Med Mart: Introduction

This is the first in a series of post that will describe LMNts involvement in the design of the Cleveland Medical Mart.  In February of 2010, a joint partnership between Merchandise Mart Properties (MMPI) and Cuyahoga County chose LMN Architects as the designer for the Cleveland Medical Mart and Convention Center project. The scope includes demolition of the existing convention center, and construction of new below-grade exhibition spaces and an above ground, five storey Medical Mart building.  The site, located in downtown Cleveland, includes the Burnham Malls that were the centerpiece of the 1903 Cleveland Group Plan. The Cleveland Medical Mart and Convention Center is the city’s most prominent effort to date in reinventing itself as the country’s hub of medical research and trade activity.

From the beginning of LMN’s involvement on this project, an extremely aggressive schedule was the project’s biggest challenge.  Only 8 months were allocated to complete Pre-Design, Schematic Design, and Design Documents, less than half the time we would normally spend on a project of this scale and complexity.  This forced us to devise faster ways of designing and working with our consultants, design-assist partners, and fabricators in order to resolve many design challenges and bring the ambitious facade design from concept through shop drawings in under 4 months.  And all of this was to be done within a tight budget…

The Building
The Med Mart will house 235,000 square feet of permanent showrooms, meeting rooms, and offices for major medical equipment suppliers and service providers. The building shares circulation and mechanical systems with the adjacent below-grade convention center, and its central atrium will serve both as a major entry to the complex as well as a large special-events space.  From within the atrium, one will be able to view both the Mall and the exhibition spaces below.

The Context

The Burnham Malls form Cleveland’s most significant civic space and is surrounded by several historic buildings dating back to the early 1900s.  As the newest addition to the Mall, the Med Mart must be both respectful of its historic context and reflective of its role as home to some of the world’s leading medical technology companies.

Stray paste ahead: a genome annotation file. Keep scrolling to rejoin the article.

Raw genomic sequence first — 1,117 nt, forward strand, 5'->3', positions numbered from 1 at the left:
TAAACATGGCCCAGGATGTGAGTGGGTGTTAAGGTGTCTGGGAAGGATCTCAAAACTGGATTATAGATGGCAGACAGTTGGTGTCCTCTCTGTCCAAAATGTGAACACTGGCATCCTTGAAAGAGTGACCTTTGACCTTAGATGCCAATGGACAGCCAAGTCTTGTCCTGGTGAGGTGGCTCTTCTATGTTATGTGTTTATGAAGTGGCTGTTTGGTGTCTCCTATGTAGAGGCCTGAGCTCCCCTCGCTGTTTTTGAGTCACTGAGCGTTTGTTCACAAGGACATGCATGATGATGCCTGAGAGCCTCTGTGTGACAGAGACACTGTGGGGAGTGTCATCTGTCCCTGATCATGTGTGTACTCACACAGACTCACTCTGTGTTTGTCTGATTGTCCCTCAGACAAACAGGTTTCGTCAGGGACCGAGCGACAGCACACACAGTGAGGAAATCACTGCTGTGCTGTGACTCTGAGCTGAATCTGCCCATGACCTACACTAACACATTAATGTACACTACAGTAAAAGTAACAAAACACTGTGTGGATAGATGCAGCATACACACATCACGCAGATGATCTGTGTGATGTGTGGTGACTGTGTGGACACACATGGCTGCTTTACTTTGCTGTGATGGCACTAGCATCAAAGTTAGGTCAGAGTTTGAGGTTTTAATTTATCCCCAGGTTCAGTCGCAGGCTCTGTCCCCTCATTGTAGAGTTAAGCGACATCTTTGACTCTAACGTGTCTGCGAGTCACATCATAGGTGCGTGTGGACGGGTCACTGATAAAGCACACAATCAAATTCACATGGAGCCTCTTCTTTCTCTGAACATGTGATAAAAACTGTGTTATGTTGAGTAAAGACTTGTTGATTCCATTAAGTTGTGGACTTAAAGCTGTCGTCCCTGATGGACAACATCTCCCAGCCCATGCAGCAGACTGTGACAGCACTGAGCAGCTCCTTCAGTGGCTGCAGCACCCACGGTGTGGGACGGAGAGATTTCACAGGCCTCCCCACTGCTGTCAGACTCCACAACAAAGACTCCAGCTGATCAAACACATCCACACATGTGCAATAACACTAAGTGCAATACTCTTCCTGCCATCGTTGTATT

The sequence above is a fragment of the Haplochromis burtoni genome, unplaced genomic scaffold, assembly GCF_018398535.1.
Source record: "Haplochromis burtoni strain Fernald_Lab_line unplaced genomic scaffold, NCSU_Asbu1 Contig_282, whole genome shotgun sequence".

The Concept

The building is conceived as a monolithic hovering solid, whose main atrium is expressed as a vast carved opening in the main east elevation facing the Malls.  The hovering solid allows the more public ground level to connect informally to its varied urban surroundings, and unifies the upper three floors of medical showrooms overlooking the four level atrium and the Malls.

The System

Our goal was to develop a building whose architectural language would negotiate the vast scalar differences between the large civic expanse of the Malls and the surrounding smaller scaled streets and neighboring buildings.  In addition, we wanted to develop an envelope system that both reinforced the building’s sense of permanence, but also revealed increasing levels of textural detail at various proximities.

Our interest in digital design and fabrication immediately led us to embracing the use of precast concrete.  Precast concrete is a cost-effective way of enclosing a building, and it complements the building’s historic context with its monolithic, permanent quality.

Most of all, we were inspired by its endless formal capabilities, and eager to develop a unique, sculptural facade system that would easily adapt to multiple contextual and programmatic requirements.

With the use of tools like Grasshopper, Rhino, 3DS Max, Revit, 3D printing and many others, we were able to achieve our ambitious design goals in a very short period of time while keeping the project on budget. In the coming weeks we’ll be publishing a series of posts chronicling the development of this precast facade system, and what we learned along the way.

Related Posts:

Med Mart 1: Generation of Facade Geometry

Med Mart 2: Panel Texture and Geometry

Med Mart 3: Daylighting the Atrium

Med Mart 4: Facade Design Coordination

Med Mart 5: Panel Fabrication